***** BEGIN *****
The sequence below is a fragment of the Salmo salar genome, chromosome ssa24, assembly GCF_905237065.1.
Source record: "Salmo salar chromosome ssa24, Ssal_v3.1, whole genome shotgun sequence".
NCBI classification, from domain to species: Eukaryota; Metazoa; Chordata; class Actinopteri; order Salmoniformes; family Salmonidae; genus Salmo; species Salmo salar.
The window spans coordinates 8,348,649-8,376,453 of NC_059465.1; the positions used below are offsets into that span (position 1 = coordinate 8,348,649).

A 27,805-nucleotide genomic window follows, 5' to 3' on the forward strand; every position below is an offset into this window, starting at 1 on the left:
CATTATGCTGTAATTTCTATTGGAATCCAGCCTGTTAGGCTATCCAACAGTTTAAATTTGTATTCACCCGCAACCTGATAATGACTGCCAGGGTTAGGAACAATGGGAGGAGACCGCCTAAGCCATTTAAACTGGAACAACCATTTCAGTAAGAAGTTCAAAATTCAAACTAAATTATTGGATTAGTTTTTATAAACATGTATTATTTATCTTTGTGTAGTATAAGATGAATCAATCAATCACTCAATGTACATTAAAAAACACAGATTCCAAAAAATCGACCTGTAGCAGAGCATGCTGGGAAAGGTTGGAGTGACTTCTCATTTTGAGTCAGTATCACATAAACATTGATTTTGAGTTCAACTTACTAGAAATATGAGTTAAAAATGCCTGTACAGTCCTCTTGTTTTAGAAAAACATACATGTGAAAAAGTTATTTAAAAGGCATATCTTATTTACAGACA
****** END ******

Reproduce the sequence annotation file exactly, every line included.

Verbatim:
The sequence below is a fragment of the Salmo salar genome, chromosome ssa24, assembly GCF_905237065.1.
Source record: "Salmo salar chromosome ssa24, Ssal_v3.1, whole genome shotgun sequence".
NCBI classification, from domain to species: Eukaryota; Metazoa; Chordata; class Actinopteri; order Salmoniformes; family Salmonidae; genus Salmo; species Salmo salar.
The window spans coordinates 8,348,649-8,376,453 of NC_059465.1; the positions used below are offsets into that span (position 1 = coordinate 8,348,649).

A 27,805-nucleotide genomic window follows, 5' to 3' on the forward strand; every position below is an offset into this window, starting at 1 on the left:
CATTATGCTGTAATTTCTATTGGAATCCAGCCTGTTAGGCTATCCAACAGTTTAAATTTGTATTCACCCGCAACCTGATAATGACTGCCAGGGTTAGGAACAATGGGAGGAGACCGCCTAAGCCATTTAAACTGGAACAACCATTTCAGTAAGAAGTTCAAAATTCAAACTAAATTATTGGATTAGTTTTTATAAACATGTATTATTTATCTTTGTGTAGTATAAGATGAATCAATCAATCACTCAATGTACATTAAAAAACACAGATTCCAAAAAATCGACCTGTAGCAGAGCATGCTGGGAAAGGTTGGAGTGACTTCTCATTTTGAGTCAGTATCACATAAACATTGATTTTGAGTTCAACTTACTAGAAATATGAGTTAAAAATGCCTGTACAGTCCTCTTGTTTTAGAAAAACATACATGTGAAAAAGTTATTTAAAAGGCATATCTTATTTACAGACA